How To Make Cold Brew With Espresso Beans.

cold brew espresso

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Ah, cold brew. The perfect drink for hot summer days, when you want something refreshing, but still packed with caffeine. And what better way to make it than with espresso beans? That’s right, you heard me. Espresso beans. The little beans that pack a big punch. So buckle up, folks, because we’re about to take a wild ride into the world of cold brew with espresso beans.


Let’s start with the basics, shall we? Equipment. You’ll need the following items to make your cold brew with espresso beans:

  • A large pitcher
  • A fine mesh strainer
  • Cheesecloth
  • Espresso beans
  • Cold water
  • Sweetener (optional)
  • Flavors (optional)

Now, you may be thinking, “What the heck is a fine mesh strainer and cheesecloth?” Well, let me tell you. A fine mesh strainer is just what it sounds like – a strainer with a very fine mesh that will allow liquid to pass through, but will catch any solids or grounds. And cheesecloth? Well, that’s a piece of cloth that’s specifically designed for straining liquids. You’ll use it to help catch any pesky grounds that may slip through the mesh strainer.

Of course, if you don’t have these items on hand, you can always improvise. For example, you can use a coffee filter in place of the cheesecloth, or a regular strainer instead of a fine mesh one. Just be warned, the results may not be as smooth as with the proper equipment.


Next up, ingredients. You’ll need the following to make your cold brew:

  • Espresso beans
  • Cold water
  • Sweetener (optional)
  • Flavors (optional)

Yes, that’s it. Just four simple ingredients. Unless, of course, you want to add sweetener or flavors. Then you’ll need to pick those up as well. But let’s stick with the basics for now.

Preparing the Espresso Beans

Now it’s time to get our hands dirty. Or, I suppose, grindy. Because before we can make cold brew, we need to grind our espresso beans. And not just any old grind will do. You’ll want to grind your beans to a coarse consistency. This will help ensure that they don’t over-extract and turn your cold brew bitter.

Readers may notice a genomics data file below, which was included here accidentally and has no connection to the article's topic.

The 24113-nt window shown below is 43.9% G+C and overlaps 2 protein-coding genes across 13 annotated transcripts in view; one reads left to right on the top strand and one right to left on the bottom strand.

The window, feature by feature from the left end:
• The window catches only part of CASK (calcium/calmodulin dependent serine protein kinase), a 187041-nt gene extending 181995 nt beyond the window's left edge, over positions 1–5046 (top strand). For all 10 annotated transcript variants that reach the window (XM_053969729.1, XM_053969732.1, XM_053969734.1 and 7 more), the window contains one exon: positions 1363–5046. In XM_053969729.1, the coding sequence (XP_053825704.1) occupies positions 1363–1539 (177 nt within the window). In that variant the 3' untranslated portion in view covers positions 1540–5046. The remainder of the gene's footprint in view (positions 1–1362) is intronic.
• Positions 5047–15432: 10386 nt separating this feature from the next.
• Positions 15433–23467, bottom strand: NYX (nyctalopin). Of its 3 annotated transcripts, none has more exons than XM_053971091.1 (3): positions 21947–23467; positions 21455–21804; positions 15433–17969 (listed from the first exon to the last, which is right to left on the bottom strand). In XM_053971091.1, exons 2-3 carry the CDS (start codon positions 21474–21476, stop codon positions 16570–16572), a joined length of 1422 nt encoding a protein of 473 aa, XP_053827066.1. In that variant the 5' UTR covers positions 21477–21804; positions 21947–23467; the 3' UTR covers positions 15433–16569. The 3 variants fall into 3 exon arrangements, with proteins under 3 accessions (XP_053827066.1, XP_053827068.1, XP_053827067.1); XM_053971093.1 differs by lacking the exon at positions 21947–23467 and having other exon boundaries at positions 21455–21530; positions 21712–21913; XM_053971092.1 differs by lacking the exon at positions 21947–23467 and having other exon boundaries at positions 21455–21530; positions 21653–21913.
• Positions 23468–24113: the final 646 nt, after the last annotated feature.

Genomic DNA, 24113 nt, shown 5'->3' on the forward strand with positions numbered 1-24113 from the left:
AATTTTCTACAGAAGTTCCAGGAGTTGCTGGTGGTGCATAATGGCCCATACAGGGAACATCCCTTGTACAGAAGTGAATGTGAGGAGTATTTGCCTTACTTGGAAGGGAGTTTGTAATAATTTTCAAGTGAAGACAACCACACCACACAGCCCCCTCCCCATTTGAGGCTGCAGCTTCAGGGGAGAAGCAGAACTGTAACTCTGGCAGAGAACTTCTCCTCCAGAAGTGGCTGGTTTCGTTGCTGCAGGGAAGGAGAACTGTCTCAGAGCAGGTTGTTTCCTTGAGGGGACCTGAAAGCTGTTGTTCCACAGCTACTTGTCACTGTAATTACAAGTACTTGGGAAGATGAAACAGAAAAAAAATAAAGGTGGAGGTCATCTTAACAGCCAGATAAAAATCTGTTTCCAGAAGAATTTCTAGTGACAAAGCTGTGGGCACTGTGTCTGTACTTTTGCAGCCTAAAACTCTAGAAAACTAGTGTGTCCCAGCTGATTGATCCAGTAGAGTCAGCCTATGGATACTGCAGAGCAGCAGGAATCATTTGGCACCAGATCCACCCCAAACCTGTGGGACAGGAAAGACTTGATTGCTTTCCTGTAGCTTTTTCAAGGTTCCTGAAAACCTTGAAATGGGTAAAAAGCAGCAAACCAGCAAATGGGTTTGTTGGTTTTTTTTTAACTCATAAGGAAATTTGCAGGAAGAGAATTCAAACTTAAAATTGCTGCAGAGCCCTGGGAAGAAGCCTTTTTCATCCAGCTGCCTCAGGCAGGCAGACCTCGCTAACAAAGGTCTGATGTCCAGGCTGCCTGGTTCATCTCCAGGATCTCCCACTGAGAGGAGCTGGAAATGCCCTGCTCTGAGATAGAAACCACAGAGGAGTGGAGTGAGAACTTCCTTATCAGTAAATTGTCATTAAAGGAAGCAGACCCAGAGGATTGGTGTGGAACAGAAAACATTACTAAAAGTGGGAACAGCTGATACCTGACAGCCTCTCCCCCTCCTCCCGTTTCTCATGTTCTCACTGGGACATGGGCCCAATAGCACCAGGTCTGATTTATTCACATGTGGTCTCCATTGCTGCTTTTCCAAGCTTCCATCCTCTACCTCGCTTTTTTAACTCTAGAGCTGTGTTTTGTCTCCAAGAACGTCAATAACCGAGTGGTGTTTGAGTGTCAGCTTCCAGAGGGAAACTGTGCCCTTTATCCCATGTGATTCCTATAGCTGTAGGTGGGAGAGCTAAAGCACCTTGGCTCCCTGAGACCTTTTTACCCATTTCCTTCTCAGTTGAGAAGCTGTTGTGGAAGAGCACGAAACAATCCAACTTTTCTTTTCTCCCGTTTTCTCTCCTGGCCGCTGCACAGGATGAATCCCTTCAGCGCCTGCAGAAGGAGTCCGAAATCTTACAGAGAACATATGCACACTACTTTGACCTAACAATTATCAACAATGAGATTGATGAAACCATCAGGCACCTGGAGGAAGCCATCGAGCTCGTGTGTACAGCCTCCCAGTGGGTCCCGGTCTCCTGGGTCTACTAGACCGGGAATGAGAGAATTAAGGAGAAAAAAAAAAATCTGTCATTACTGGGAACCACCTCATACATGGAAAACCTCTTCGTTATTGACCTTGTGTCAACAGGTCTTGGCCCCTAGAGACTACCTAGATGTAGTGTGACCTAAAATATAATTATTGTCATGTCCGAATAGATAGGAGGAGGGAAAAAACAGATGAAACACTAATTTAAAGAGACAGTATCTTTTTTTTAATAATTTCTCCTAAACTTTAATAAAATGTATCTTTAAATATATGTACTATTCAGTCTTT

Now, there are a few different methods you can use to grind your beans. You can use a burr grinder, which is the preferred method for many coffee enthusiasts. Or you can use a blade grinder, which is what I have in my kitchen because I like to live on the wild side. Just be warned, blade grinders can produce inconsistent grinds, so you may need to do a little extra filtering to make sure you don’t end up with gritty cold brew.

Steeping the Espresso Beans

Okay, we’ve got our equipment and our ingredients. Now it’s time to get to the good stuff – steeping. To steep the espresso beans, you’ll simply add them to the pitcher, then pour in the cold water. Stir the mixture well, then cover and let it steep for 12-24 hours. The exact steeping time will depend on your personal taste preferences, so feel free to play around and see what works best for you.

Filtering the Steeped Espresso

Once your cold brew has steeped for the desired amount of time, it’s time to filter it. This is where the fine mesh strainer and cheesecloth come into play. First, strain the liquid through the fine mesh strainer to catch any large pieces of grounds. Then, use the cheesecloth to catch any remaining particles. You can strain the cold brew directly into another pitcher, or into individual serving glasses.

Adding Sweetener and Flavors

If you like your cold brew sweet and/or flavored, now is the time to add any sweetener or flavors you desire. Personally, I like to add a little bit of simple syrup to mine, but you can use any type of sweetener you like. And as far as flavors go, the sky’s the limit. Some popular options include vanilla, cinnamon, nutmeg, or even chocolate. Just be careful not to add too much, as you don’t want to overpower the flavor of the espresso.

Storing the Cold Brew

Now that your cold brew is complete, you may be tempted to chug it all down right away. And I don’t blame you – it’s delicious. But if you have any self-control, you’ll want to store some for later. The good news is, cold brew is easy to store. Simply pour it into an airtight container and keep it in the refrigerator. It will last for up to a week, although I’ll be impressed if it lasts that long.

Serving Suggestions

Now that you have a delicious pitcher of cold brew with espresso beans, it’s time to enjoy it. But how should you serve it? Well, there are a few different options. You can serve it over ice, topped with a splash of milk or cream. Or you can dilute it with a little bit of water to make it less strong. You can even add a shot of alcohol to make it into a fun cocktail. The possibilities are endless!

And there you have it, folks. How to make cold brew with espresso beans. It’s easy, delicious, and will give you the caffeine boost you need to tackle the day. So go forth, my coffee-loving friends, and make the best cold brew you’ve ever had. Just don’t forget to invite me over for a taste.

In conclusion, cold brew with espresso beans is a delicious and refreshing way to enjoy coffee on a hot summer day. With just a few simple ingredients and a little bit of patience, you can make the best cold brew you’ve ever had. So why wait? Grab your equipment and start steeping!

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